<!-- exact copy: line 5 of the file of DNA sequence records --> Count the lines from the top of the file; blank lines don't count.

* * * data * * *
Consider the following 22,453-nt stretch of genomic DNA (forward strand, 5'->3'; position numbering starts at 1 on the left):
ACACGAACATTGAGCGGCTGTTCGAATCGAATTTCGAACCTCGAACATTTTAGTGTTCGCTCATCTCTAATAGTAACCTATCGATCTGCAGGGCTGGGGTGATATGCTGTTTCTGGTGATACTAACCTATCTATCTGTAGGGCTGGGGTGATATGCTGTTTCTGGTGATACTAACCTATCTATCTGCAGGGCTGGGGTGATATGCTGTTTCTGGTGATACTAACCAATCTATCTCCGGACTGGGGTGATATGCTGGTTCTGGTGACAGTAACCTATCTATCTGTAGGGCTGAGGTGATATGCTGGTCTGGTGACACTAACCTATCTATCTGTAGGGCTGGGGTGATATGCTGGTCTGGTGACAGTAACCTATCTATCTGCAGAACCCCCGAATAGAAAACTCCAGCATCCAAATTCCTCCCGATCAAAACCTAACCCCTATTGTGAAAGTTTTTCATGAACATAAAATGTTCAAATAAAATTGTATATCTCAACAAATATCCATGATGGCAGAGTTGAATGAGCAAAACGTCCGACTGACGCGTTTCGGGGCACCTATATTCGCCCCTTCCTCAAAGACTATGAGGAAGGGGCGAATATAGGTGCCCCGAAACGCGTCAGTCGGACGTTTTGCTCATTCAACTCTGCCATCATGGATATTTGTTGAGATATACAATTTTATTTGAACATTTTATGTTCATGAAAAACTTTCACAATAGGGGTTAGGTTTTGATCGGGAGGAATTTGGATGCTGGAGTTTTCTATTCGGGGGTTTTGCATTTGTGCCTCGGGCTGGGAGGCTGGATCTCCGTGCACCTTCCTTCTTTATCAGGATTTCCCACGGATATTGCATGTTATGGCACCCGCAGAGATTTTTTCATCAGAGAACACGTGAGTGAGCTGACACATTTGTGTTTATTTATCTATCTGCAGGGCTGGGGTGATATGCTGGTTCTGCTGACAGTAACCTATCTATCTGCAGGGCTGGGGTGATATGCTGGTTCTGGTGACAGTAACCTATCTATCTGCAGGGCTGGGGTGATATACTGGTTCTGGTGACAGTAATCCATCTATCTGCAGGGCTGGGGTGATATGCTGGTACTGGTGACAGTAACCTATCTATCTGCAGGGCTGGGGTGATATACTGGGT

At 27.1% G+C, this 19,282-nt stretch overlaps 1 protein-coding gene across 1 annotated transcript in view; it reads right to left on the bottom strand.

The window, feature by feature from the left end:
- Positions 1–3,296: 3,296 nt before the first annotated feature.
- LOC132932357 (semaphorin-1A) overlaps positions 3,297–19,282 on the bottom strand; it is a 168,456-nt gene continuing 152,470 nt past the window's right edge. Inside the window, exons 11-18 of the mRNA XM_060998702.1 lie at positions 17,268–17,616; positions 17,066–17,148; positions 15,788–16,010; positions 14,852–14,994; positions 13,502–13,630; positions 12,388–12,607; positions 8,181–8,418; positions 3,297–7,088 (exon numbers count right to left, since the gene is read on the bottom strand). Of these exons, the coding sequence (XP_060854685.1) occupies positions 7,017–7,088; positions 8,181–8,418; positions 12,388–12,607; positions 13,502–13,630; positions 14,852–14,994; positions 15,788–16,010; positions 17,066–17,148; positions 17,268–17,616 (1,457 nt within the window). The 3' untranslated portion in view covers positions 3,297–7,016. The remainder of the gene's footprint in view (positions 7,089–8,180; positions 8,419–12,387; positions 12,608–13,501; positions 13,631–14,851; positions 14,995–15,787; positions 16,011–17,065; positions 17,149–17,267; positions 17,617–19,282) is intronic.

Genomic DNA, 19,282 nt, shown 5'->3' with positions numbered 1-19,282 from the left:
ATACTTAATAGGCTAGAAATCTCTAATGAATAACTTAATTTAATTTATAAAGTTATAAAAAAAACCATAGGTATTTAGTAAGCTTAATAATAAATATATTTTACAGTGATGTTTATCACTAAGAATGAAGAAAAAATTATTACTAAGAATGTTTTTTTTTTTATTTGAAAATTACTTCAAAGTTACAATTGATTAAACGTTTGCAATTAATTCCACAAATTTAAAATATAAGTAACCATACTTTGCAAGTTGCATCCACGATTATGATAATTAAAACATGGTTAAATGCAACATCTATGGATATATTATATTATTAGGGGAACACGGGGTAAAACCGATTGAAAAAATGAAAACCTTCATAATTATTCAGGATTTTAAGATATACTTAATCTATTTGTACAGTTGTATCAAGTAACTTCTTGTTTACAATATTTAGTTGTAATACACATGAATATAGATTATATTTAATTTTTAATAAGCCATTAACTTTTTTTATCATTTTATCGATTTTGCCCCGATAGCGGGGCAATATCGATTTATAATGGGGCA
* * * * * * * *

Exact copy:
- Positions 1–3,296: 3,296 nt before the first annotated feature.